loading...

TypeScript function overloads

krzysztofzuraw profile image Krzysztof Żuraw ・3 min read

NOTE: This is cross-post from my newsletter. I publish each email after it’s sent. Subscribe to get more content like this earlier right in your inbox! 📧.

Hello 👋🏻
Today I want to write a little bit about functions overloads in TypeScript. I will explain what is function overload and how to do it. In the next section, I will cover why you may want to overload your functions and what is a proper way of doing it.

During this article, I assume that you have at least basic knowledge of TypeScript.

Table of contents

What

Function overloads is a way of telling TypeScript that this function may take different arguments.
Let’s jump into an example:

interface Data {
    postalCodes: string[];
    country: string;
}

const data: Data = {
    postalCodes: ['123', '422'],
    country: 'PL'
}

This is a bit contrived example but it illustrates the point. I have an object data which fulfills interface Data. This object has two keys postalCodes & country which are string[] and string type respectively.

Below I have getDataByKey which is a helper to get either postalCodes or country.

function getDataByKey(data: Data, key: 'postalCodes' | 'country') {
    return data[key];
}

const postalCodesRetrieved: string[] = getDataByKey(data, 'postalCodes')

Everything looks nice so far but at the last line I want my postalCodesRetrieved to be array of string. Yet compiler will return and error:

Type 'string | string[]' is not assignable to type 'string[]'.
  Type 'string' is not assignable to type 'string[]'.

You can find a playground with this problem under this link.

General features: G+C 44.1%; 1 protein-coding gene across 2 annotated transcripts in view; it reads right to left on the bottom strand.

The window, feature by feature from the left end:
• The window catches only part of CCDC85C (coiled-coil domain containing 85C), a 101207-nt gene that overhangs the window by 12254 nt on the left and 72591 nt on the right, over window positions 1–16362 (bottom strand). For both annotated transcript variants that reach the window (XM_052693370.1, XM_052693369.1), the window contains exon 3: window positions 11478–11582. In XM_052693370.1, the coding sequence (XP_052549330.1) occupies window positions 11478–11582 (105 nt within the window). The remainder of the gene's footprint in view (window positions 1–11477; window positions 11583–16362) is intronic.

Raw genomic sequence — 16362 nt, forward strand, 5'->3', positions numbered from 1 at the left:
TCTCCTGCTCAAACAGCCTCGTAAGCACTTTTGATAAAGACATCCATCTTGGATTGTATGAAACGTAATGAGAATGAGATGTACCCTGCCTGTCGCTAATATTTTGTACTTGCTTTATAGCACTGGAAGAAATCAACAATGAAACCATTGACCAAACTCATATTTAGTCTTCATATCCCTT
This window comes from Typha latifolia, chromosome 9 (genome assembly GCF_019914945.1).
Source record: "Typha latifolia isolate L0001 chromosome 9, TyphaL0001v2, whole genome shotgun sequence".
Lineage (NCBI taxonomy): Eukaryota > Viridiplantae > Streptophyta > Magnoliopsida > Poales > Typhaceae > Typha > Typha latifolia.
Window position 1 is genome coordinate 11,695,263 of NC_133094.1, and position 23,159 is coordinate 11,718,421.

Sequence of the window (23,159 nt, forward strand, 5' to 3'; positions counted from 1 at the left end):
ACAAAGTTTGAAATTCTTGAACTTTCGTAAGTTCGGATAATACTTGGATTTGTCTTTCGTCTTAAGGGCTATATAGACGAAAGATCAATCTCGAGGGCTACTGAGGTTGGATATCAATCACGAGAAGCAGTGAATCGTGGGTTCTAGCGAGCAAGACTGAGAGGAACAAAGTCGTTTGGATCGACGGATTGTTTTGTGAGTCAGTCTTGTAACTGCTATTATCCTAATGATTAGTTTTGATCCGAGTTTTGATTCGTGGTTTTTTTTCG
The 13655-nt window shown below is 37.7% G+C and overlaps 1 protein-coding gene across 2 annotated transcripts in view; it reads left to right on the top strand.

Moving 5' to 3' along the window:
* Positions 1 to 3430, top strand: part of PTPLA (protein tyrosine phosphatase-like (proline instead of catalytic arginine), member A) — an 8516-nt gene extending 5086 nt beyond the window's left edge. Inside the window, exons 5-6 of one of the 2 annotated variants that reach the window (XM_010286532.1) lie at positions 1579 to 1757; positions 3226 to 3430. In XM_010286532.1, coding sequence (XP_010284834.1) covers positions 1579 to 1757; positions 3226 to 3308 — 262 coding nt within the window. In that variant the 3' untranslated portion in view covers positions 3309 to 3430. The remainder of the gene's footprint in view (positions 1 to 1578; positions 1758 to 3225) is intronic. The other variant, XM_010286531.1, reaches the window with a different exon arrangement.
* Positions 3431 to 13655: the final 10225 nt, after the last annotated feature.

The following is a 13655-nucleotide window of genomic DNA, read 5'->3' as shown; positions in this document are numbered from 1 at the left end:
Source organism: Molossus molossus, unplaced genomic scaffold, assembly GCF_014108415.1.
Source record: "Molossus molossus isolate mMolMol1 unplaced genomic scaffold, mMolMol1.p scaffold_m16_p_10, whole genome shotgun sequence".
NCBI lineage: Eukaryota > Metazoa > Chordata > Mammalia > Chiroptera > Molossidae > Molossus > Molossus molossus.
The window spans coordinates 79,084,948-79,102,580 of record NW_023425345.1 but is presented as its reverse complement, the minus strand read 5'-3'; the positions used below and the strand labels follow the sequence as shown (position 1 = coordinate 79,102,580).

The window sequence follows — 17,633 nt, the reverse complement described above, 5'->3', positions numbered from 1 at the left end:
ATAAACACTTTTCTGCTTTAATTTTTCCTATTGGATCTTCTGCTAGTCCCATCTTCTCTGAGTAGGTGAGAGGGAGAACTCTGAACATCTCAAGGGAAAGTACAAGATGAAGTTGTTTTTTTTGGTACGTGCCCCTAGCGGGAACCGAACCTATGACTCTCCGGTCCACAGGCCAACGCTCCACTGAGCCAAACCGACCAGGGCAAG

Why & How

How to fix it? You can use function overloading:

function getDataByKey(data: Data, key: 'postalCodes'): string[]
function getDataByKey(data: Data, key: 'country') : string
function getDataByKey(data: Data, key: 'postalCodes' | 'country') {
    return data[key];
}

I write two overloads for getDataByKey: one is taking country as a key and returns string. Another one takes postalCodes and returns string[]. Thanks to that I can use getDataByKey with both keys:

const postalCodesRetrieved: string[] = getDataByKey(data, 'postalCodes')
const countryCodesRetrieved: string = getDataByKey(data, 'country')

You can even see that this function is overloaded by hovering:
Imgur

Link to TypeScript playground with code from above.

Function overloads in an arrow function

interface GetData {
    (data: Data, key: 'postalCodes'): string[];
    (data: Data, key: 'country'): string
}

const getData: GetData = (data, key) => {
    return data[key];
}

const postalCodesRetrieved: string[] = getData(data, 'postalCodes');
const counryRetrieved: string = getData(data, 'country');

This is working by GetData interface where overload is happening. Thanks to that I don’t need to type data & key arguments anymore. Playground link

Function overloads in class methods

class DataGetter {
    getData(data: Data, key: 'country'): string;
    getData(data: Data, key: 'postalCodes'): string[];
    getData(data: Data, key: 'postalCodes' | 'country') {
        return data[key];
    };
}

const dataGetter = new DataGetter();

const postalCodesRetrieved: string[] = dataGetter.getData(data, 'postalCodes')
const counryRetrieved: string = dataGetter.getData(data, 'country')

It looks almost the same as for normal function but here getData method is overloaded. Playground link

Summary & TL;DR

In this post, I presented a way of telling TypeScript that the same function can be called with different parameters or returns different results. This is a function overloading. You can overload class methods too. In the simplest example, you need to write a declaration of override function at the top of a function definition.

Do you use it? If so where? Drop a comment below.

You can find all playgrounds links here:

Posted on by:

krzysztofzuraw profile

Krzysztof Żuraw

@krzysztofzuraw

Frontend: #TypeScript + #Reactjs | Design: Learning | Coffee: #Chemex 🏗️🦄 Co-organizer of @WrocTypeScript The best dancer of @djangogirlswro 😎

Discussion

markdown guide